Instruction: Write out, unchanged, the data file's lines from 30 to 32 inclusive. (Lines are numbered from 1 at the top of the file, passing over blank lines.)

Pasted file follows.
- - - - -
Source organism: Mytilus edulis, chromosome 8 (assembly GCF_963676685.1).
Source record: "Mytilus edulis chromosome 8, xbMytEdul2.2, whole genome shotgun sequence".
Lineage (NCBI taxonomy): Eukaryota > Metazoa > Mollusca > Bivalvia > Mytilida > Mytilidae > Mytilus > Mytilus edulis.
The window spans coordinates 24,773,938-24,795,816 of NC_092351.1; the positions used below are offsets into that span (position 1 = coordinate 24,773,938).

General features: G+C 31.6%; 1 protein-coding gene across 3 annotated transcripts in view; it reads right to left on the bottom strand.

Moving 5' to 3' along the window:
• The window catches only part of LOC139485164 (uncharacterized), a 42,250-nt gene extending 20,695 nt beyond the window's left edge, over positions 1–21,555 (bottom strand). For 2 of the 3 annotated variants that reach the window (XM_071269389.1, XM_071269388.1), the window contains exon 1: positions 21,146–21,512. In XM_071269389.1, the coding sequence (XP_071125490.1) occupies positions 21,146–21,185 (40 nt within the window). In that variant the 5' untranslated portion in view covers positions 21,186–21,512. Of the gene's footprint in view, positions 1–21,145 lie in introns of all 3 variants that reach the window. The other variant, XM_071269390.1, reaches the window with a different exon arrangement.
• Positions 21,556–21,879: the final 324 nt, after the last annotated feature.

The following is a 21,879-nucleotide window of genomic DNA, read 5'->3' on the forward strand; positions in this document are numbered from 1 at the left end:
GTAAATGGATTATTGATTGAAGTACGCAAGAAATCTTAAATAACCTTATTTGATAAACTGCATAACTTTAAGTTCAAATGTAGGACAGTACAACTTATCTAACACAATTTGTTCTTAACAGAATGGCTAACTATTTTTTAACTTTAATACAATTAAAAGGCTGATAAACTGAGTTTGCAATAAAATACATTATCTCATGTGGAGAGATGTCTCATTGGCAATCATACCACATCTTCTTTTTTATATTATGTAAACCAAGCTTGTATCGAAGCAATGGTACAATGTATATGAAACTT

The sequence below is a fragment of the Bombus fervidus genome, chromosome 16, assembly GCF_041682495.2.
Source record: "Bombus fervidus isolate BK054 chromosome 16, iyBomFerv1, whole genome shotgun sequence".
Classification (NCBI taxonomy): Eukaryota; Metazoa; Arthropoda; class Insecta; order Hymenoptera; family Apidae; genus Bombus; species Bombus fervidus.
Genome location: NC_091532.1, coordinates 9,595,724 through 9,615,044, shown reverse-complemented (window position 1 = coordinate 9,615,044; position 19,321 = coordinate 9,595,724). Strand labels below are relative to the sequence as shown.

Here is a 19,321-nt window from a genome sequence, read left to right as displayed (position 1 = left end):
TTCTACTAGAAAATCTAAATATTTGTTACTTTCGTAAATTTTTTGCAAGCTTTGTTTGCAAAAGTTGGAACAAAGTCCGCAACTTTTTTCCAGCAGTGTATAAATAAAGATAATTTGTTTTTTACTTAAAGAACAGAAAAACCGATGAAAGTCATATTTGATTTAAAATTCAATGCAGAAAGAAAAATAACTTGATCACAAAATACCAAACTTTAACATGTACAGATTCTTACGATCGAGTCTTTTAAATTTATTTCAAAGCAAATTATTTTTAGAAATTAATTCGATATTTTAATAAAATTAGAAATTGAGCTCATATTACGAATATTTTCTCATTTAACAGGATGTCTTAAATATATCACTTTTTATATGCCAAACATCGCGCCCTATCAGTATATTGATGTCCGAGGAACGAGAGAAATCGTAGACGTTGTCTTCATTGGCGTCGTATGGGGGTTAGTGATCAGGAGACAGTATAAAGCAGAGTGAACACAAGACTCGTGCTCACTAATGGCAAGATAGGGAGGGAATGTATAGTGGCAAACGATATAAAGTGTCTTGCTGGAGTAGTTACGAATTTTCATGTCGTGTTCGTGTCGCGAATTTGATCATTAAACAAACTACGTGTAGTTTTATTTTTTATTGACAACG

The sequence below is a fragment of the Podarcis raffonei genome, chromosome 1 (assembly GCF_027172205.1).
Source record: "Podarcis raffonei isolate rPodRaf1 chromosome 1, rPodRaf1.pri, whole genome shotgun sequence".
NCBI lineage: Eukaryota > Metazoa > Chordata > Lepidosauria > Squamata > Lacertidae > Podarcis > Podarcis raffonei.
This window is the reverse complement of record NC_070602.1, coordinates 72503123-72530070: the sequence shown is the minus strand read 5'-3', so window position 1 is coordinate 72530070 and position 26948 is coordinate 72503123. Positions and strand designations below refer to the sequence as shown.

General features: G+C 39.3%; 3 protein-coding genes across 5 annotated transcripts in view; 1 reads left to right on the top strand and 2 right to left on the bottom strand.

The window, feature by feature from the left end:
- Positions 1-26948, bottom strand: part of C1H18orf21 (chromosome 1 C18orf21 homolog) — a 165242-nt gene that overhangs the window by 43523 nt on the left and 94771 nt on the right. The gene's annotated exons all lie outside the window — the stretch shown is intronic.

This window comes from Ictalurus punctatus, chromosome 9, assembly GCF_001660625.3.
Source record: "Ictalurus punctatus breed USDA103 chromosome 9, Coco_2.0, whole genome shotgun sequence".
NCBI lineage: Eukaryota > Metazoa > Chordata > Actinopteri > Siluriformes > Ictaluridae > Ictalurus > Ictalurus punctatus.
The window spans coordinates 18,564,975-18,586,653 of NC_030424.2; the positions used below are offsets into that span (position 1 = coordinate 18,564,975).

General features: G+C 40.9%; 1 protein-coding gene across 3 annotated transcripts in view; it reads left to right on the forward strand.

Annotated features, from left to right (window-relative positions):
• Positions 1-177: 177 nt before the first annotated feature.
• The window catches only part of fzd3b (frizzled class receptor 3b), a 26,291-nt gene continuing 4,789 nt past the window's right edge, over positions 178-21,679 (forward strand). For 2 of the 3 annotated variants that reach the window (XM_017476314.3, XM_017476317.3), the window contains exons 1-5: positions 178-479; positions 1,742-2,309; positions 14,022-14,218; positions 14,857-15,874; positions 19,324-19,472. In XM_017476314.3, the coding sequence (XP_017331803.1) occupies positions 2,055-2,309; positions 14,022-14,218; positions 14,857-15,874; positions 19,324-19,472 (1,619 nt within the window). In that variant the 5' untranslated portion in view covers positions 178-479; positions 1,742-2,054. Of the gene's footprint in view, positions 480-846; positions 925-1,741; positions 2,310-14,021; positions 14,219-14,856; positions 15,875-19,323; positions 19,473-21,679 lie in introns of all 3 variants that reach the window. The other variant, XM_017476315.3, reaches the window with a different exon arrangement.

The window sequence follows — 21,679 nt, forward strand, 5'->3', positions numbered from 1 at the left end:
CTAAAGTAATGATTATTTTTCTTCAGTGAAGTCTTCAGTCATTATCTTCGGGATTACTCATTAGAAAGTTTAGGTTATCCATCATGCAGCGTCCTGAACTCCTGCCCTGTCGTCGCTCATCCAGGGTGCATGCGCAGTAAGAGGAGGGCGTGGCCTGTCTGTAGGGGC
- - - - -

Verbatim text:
• Positions 1-177: 177 nt before the first annotated feature.
• The window catches only part of fzd3b (frizzled class receptor 3b), a 26,291-nt gene continuing 4,789 nt past the window's right edge, over positions 178-21,679 (forward strand). For 2 of the 3 annotated variants that reach the window (XM_017476314.3, XM_017476317.3), the window contains exons 1-5: positions 178-479; positions 1,742-2,309; positions 14,022-14,218; positions 14,857-15,874; positions 19,324-19,472. In XM_017476314.3, the coding sequence (XP_017331803.1) occupies positions 2,055-2,309; positions 14,022-14,218; positions 14,857-15,874; positions 19,324-19,472 (1,619 nt within the window). In that variant the 5' untranslated portion in view covers positions 178-479; positions 1,742-2,054. Of the gene's footprint in view, positions 480-846; positions 925-1,741; positions 2,310-14,021; positions 14,219-14,856; positions 15,875-19,323; positions 19,473-21,679 lie in introns of all 3 variants that reach the window. The other variant, XM_017476315.3, reaches the window with a different exon arrangement.

The window sequence follows — 21,679 nt, forward strand, 5'->3', positions numbered from 1 at the left end: